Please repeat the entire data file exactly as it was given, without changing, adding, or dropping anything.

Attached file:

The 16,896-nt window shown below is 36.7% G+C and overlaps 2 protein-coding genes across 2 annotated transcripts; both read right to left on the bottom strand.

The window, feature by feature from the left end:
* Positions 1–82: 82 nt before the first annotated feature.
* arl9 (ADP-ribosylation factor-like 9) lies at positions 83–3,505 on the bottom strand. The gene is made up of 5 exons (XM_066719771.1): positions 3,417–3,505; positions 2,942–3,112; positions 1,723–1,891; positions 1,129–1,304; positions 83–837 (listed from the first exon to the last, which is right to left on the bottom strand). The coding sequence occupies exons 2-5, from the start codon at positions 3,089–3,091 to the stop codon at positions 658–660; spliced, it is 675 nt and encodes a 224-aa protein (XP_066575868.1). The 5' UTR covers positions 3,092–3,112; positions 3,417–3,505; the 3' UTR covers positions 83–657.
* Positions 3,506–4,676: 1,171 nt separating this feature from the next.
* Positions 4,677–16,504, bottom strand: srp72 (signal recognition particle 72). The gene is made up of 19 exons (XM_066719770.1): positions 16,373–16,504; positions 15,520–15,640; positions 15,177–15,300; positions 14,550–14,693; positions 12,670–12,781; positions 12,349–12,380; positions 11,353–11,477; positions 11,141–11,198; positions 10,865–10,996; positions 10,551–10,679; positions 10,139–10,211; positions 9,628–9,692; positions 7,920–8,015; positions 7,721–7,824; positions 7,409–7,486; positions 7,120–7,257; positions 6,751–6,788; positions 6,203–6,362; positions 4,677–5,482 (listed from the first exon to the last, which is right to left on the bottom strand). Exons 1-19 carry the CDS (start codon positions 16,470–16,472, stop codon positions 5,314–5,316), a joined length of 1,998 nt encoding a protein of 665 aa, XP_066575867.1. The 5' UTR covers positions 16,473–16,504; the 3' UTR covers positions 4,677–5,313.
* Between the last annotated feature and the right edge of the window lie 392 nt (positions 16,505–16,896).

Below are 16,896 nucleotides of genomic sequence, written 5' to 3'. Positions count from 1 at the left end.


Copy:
The 16,896-nt window shown below is 36.7% G+C and overlaps 2 protein-coding genes across 2 annotated transcripts; both read right to left on the bottom strand.

The window, feature by feature from the left end:
* Positions 1–82: 82 nt before the first annotated feature.
* arl9 (ADP-ribosylation factor-like 9) lies at positions 83–3,505 on the bottom strand. The gene is made up of 5 exons (XM_066719771.1): positions 3,417–3,505; positions 2,942–3,112; positions 1,723–1,891; positions 1,129–1,304; positions 83–837 (listed from the first exon to the last, which is right to left on the bottom strand). The coding sequence occupies exons 2-5, from the start codon at positions 3,089–3,091 to the stop codon at positions 658–660; spliced, it is 675 nt and encodes a 224-aa protein (XP_066575868.1). The 5' UTR covers positions 3,092–3,112; positions 3,417–3,505; the 3' UTR covers positions 83–657.
* Positions 3,506–4,676: 1,171 nt separating this feature from the next.
* Positions 4,677–16,504, bottom strand: srp72 (signal recognition particle 72). The gene is made up of 19 exons (XM_066719770.1): positions 16,373–16,504; positions 15,520–15,640; positions 15,177–15,300; positions 14,550–14,693; positions 12,670–12,781; positions 12,349–12,380; positions 11,353–11,477; positions 11,141–11,198; positions 10,865–10,996; positions 10,551–10,679; positions 10,139–10,211; positions 9,628–9,692; positions 7,920–8,015; positions 7,721–7,824; positions 7,409–7,486; positions 7,120–7,257; positions 6,751–6,788; positions 6,203–6,362; positions 4,677–5,482 (listed from the first exon to the last, which is right to left on the bottom strand). Exons 1-19 carry the CDS (start codon positions 16,470–16,472, stop codon positions 5,314–5,316), a joined length of 1,998 nt encoding a protein of 665 aa, XP_066575867.1. The 5' UTR covers positions 16,473–16,504; the 3' UTR covers positions 4,677–5,313.
* Between the last annotated feature and the right edge of the window lie 392 nt (positions 16,505–16,896).

Below are 16,896 nucleotides of genomic sequence, written 5' to 3'. Positions count from 1 at the left end.